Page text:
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## Saturday, June 28th, 2014

### Interpreting Probabilities

Categories: [ Science ]

On the radio the other day, I heard a mathematician warning about too hastily interpreting probability results. Here's the example he gave.

Imagine a population of 100,000 people, 100 of which having a rare disease (but not knowing about it) and therefore 99,900 of which not being sick. Imagine moreover there is a test that can detect this disease with a 99% accuracy: this means that the test will on average give a positive result on 100 × 0.99 = 99 of the 100 sick persons and a negative result on 100 × (1 - 0.99) = 1 of them. It will also give a negative result on 99,900 × 0.99 = 98901 non-sick persons and a (false) positive result on 99,900 × (1 - 0.99) = 999 non-sick persons.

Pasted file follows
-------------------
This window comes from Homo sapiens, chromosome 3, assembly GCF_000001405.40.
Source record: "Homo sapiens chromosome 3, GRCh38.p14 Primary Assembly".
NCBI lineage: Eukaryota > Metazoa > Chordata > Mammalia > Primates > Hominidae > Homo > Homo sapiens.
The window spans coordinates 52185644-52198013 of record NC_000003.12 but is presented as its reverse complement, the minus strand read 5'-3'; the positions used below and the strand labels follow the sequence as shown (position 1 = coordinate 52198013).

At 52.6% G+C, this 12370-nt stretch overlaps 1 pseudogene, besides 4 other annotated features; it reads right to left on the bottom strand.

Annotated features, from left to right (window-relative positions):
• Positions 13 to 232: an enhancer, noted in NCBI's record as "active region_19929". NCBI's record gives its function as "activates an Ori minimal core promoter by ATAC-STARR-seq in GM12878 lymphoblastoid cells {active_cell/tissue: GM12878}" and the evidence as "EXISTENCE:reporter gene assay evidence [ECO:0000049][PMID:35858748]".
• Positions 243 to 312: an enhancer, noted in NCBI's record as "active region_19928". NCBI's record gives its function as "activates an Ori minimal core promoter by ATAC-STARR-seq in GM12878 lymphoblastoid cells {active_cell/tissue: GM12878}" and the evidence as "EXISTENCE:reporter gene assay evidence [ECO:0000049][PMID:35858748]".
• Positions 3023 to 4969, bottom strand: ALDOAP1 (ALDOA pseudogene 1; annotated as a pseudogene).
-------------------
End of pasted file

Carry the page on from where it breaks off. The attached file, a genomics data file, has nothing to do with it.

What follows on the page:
This means that out of the 99 + 999 = 1098 persons (out of the whole population) who got a positive result, only 99 actually have the disease. This means that the test indicates, for a random person taken from the whole population, only a 99 / 1098 ≈ 9% probability of being sick. In other words, even if the test is positive, there is still a 91% chance of not being sick! This new result needs to be put into perspective with the probability of being sick before doing the test (0.1%) and after getting a positive test result (9%, i.e., 90 times higher chance of being sick). But it also means that because of the imbalance between sick and non-sick populations, the 1% failure of the test will yield a lot more false positive results among the non-sick population than correct positive results among the sick population.

[ Posted on June 28th, 2014 at 19:38 | no comment | ]